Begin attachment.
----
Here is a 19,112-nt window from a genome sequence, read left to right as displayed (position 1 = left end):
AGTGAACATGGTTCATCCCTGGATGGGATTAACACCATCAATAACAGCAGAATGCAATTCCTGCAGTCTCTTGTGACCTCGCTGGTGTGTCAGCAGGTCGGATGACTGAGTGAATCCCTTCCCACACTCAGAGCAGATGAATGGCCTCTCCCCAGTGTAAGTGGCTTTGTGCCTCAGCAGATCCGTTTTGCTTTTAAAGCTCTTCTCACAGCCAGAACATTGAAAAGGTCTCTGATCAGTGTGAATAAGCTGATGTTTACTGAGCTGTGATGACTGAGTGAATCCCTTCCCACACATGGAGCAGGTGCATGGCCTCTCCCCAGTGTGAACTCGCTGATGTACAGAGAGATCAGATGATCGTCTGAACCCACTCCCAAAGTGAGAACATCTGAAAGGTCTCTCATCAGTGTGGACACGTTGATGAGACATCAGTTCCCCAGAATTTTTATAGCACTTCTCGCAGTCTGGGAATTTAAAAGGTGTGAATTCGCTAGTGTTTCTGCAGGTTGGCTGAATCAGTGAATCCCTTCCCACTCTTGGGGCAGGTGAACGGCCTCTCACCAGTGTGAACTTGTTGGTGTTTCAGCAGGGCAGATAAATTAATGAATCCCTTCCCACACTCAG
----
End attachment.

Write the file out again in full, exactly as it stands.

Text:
Here is a 19,112-nt window from a genome sequence, read left to right as displayed (position 1 = left end):
AGTGAACATGGTTCATCCCTGGATGGGATTAACACCATCAATAACAGCAGAATGCAATTCCTGCAGTCTCTTGTGACCTCGCTGGTGTGTCAGCAGGTCGGATGACTGAGTGAATCCCTTCCCACACTCAGAGCAGATGAATGGCCTCTCCCCAGTGTAAGTGGCTTTGTGCCTCAGCAGATCCGTTTTGCTTTTAAAGCTCTTCTCACAGCCAGAACATTGAAAAGGTCTCTGATCAGTGTGAATAAGCTGATGTTTACTGAGCTGTGATGACTGAGTGAATCCCTTCCCACACATGGAGCAGGTGCATGGCCTCTCCCCAGTGTGAACTCGCTGATGTACAGAGAGATCAGATGATCGTCTGAACCCACTCCCAAAGTGAGAACATCTGAAAGGTCTCTCATCAGTGTGGACACGTTGATGAGACATCAGTTCCCCAGAATTTTTATAGCACTTCTCGCAGTCTGGGAATTTAAAAGGTGTGAATTCGCTAGTGTTTCTGCAGGTTGGCTGAATCAGTGAATCCCTTCCCACTCTTGGGGCAGGTGAACGGCCTCTCACCAGTGTGAACTTGTTGGTGTTTCAGCAGGGCAGATAAATTAATGAATCCCTTCCCACACTCAG